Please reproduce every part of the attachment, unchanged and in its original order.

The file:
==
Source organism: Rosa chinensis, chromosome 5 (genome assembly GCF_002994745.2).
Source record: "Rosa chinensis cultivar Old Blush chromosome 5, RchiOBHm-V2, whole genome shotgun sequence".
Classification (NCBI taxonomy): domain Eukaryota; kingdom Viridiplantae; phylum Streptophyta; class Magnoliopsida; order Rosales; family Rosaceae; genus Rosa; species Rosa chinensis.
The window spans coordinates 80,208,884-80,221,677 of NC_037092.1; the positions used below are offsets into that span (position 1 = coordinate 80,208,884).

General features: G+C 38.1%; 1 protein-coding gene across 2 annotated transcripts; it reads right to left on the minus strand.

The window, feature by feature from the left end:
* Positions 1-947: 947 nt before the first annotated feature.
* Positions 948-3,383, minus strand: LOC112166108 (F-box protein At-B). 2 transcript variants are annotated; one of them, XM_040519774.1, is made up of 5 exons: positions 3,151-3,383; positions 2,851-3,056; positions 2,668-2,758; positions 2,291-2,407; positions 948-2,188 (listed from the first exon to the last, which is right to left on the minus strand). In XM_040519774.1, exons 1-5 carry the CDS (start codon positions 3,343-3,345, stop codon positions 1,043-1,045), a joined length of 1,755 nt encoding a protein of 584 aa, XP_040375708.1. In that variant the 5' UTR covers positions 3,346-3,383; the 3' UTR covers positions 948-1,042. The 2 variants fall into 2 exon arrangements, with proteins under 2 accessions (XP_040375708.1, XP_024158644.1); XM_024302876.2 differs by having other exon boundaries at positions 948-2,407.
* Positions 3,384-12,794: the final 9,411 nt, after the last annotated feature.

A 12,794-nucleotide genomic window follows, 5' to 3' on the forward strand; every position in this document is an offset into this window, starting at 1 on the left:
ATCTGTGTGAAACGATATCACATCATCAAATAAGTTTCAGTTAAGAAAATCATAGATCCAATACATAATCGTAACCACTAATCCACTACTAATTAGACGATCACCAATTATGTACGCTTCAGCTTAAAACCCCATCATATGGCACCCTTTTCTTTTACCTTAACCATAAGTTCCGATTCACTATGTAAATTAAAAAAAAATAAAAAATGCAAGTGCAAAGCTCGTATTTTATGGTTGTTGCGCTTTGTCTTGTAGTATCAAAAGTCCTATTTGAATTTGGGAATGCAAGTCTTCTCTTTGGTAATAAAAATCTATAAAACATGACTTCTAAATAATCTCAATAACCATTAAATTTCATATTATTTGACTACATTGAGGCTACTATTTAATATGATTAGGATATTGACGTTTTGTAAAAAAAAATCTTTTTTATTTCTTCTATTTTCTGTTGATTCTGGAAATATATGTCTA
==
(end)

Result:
Source organism: Rosa chinensis, chromosome 5 (genome assembly GCF_002994745.2).
Source record: "Rosa chinensis cultivar Old Blush chromosome 5, RchiOBHm-V2, whole genome shotgun sequence".
Classification (NCBI taxonomy): domain Eukaryota; kingdom Viridiplantae; phylum Streptophyta; class Magnoliopsida; order Rosales; family Rosaceae; genus Rosa; species Rosa chinensis.
The window spans coordinates 80,208,884-80,221,677 of NC_037092.1; the positions used below are offsets into that span (position 1 = coordinate 80,208,884).

General features: G+C 38.1%; 1 protein-coding gene across 2 annotated transcripts; it reads right to left on the minus strand.

The window, feature by feature from the left end:
* Positions 1-947: 947 nt before the first annotated feature.
* Positions 948-3,383, minus strand: LOC112166108 (F-box protein At-B). 2 transcript variants are annotated; one of them, XM_040519774.1, is made up of 5 exons: positions 3,151-3,383; positions 2,851-3,056; positions 2,668-2,758; positions 2,291-2,407; positions 948-2,188 (listed from the first exon to the last, which is right to left on the minus strand). In XM_040519774.1, exons 1-5 carry the CDS (start codon positions 3,343-3,345, stop codon positions 1,043-1,045), a joined length of 1,755 nt encoding a protein of 584 aa, XP_040375708.1. In that variant the 5' UTR covers positions 3,346-3,383; the 3' UTR covers positions 948-1,042. The 2 variants fall into 2 exon arrangements, with proteins under 2 accessions (XP_040375708.1, XP_024158644.1); XM_024302876.2 differs by having other exon boundaries at positions 948-2,407.
* Positions 3,384-12,794: the final 9,411 nt, after the last annotated feature.

A 12,794-nucleotide genomic window follows, 5' to 3' on the forward strand; every position in this document is an offset into this window, starting at 1 on the left:
ATCTGTGTGAAACGATATCACATCATCAAATAAGTTTCAGTTAAGAAAATCATAGATCCAATACATAATCGTAACCACTAATCCACTACTAATTAGACGATCACCAATTATGTACGCTTCAGCTTAAAACCCCATCATATGGCACCCTTTTCTTTTACCTTAACCATAAGTTCCGATTCACTATGTAAATTAAAAAAAAATAAAAAATGCAAGTGCAAAGCTCGTATTTTATGGTTGTTGCGCTTTGTCTTGTAGTATCAAAAGTCCTATTTGAATTTGGGAATGCAAGTCTTCTCTTTGGTAATAAAAATCTATAAAACATGACTTCTAAATAATCTCAATAACCATTAAATTTCATATTATTTGACTACATTGAGGCTACTATTTAATATGATTAGGATATTGACGTTTTGTAAAAAAAAATCTTTTTTATTTCTTCTATTTTCTGTTGATTCTGGAAATATATGTCTA